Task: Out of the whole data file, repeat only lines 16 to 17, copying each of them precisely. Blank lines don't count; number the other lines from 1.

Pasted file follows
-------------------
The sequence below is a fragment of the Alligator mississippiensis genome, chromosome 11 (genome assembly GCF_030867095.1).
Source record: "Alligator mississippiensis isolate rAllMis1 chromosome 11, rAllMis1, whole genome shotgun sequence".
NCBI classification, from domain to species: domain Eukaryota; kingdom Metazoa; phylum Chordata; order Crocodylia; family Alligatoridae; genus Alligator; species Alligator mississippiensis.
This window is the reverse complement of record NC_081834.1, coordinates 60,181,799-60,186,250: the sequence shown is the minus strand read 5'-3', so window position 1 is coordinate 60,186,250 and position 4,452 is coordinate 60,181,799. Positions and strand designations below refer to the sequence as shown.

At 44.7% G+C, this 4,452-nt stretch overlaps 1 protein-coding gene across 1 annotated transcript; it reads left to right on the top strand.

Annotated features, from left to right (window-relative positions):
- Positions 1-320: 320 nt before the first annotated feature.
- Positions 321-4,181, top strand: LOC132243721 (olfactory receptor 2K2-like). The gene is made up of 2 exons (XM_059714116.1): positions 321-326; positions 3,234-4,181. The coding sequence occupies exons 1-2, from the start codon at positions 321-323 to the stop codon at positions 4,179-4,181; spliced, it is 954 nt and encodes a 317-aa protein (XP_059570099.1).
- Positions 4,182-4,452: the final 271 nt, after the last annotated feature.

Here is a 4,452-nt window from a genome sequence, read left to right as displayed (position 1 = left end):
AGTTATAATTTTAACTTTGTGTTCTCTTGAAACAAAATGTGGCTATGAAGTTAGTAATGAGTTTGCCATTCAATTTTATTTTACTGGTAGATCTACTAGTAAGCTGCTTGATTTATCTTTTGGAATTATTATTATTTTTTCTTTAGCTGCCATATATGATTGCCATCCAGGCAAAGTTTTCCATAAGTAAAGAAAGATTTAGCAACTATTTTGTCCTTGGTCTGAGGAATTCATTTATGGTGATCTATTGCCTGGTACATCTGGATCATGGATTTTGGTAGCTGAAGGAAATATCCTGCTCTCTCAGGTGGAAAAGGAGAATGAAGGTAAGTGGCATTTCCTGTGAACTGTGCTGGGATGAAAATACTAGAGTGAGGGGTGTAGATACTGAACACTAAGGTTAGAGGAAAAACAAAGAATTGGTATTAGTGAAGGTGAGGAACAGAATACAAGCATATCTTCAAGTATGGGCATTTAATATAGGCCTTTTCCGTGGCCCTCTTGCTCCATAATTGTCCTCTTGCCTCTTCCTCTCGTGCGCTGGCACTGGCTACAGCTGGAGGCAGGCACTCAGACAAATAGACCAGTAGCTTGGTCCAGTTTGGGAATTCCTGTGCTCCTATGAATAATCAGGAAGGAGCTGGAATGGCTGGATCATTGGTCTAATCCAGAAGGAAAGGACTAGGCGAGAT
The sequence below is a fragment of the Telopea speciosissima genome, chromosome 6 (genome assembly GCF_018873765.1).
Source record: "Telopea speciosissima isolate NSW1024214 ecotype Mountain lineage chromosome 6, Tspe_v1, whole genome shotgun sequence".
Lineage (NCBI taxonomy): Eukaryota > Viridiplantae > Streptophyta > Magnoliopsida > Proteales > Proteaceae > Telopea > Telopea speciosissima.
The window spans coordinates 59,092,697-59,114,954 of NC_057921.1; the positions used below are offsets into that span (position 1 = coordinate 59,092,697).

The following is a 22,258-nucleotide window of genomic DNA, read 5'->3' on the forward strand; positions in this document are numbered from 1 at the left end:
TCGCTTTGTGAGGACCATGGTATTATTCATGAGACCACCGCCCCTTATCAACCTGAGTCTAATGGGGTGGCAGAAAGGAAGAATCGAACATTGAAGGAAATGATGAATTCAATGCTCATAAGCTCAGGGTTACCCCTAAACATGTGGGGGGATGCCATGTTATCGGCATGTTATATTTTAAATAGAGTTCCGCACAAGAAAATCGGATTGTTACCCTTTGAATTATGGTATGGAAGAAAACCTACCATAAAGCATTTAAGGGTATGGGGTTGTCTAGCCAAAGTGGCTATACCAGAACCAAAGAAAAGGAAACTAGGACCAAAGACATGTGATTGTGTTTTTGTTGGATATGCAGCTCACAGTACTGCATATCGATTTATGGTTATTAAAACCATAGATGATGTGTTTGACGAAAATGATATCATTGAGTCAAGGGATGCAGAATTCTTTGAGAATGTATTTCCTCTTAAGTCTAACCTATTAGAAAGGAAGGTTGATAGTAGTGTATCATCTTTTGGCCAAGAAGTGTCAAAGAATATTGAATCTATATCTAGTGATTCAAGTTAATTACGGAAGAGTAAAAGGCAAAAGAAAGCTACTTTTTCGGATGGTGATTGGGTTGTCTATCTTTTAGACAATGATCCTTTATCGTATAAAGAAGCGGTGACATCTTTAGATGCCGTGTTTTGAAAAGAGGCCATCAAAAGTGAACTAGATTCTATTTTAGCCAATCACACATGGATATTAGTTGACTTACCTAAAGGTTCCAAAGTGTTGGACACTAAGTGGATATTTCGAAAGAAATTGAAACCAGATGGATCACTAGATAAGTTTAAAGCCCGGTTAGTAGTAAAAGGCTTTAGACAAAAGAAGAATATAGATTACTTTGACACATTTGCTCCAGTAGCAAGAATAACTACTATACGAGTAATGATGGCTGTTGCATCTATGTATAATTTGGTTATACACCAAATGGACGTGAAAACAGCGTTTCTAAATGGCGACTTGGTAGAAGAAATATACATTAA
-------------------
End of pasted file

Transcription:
The following is a 22,258-nucleotide window of genomic DNA, read 5'->3' on the forward strand; positions in this document are numbered from 1 at the left end:
TCGCTTTGTGAGGACCATGGTATTATTCATGAGACCACCGCCCCTTATCAACCTGAGTCTAATGGGGTGGCAGAAAGGAAGAATCGAACATTGAAGGAAATGATGAATTCAATGCTCATAAGCTCAGGGTTACCCCTAAACATGTGGGGGGATGCCATGTTATCGGCATGTTATATTTTAAATAGAGTTCCGCACAAGAAAATCGGATTGTTACCCTTTGAATTATGGTATGGAAGAAAACCTACCATAAAGCATTTAAGGGTATGGGGTTGTCTAGCCAAAGTGGCTATACCAGAACCAAAGAAAAGGAAACTAGGACCAAAGACATGTGATTGTGTTTTTGTTGGATATGCAGCTCACAGTACTGCATATCGATTTATGGTTATTAAAACCATAGATGATGTGTTTGACGAAAATGATATCATTGAGTCAAGGGATGCAGAATTCTTTGAGAATGTATTTCCTCTTAAGTCTAACCTATTAGAAAGGAAGGTTGATAGTAGTGTATCATCTTTTGGCCAAGAAGTGTCAAAGAATATTGAATCTATATCTAGTGATTCAAGTTAATTACGGAAGAGTAAAAGGCAAAAGAAAGCTACTTTTTCGGATGGTGATTGGGTTGTCTATCTTTTAGACAATGATCCTTTATCGTATAAAGAAGCGGTGACATCTTTAGATGCCGTGTTTTGAAAAGAGGCCATCAAAAGTGAACTAGATTCTATTTTAGCCAATCACACATGGATATTAGTTGACTTACCTAAAGGTTCCAAAGTGTTGGACACTAAGTGGATATTTCGAAAGAAATTGAAACCAGATGGATCACTAGATAAGTTTAAAGCCCGGTTAGTAGTAAAAGGCTTTAGACAAAAGAAGAATATAGATTACTTTGACACATTTGCTCCAGTAGCAAGAATAACTACTATACGAGTAATGATGGCTGTTGCATCTATGTATAATTTGGTTATACACCAAATGGACGTGAAAACAGCGTTTCTAAATGGCGACTTGGTAGAAGAAATATACATTAA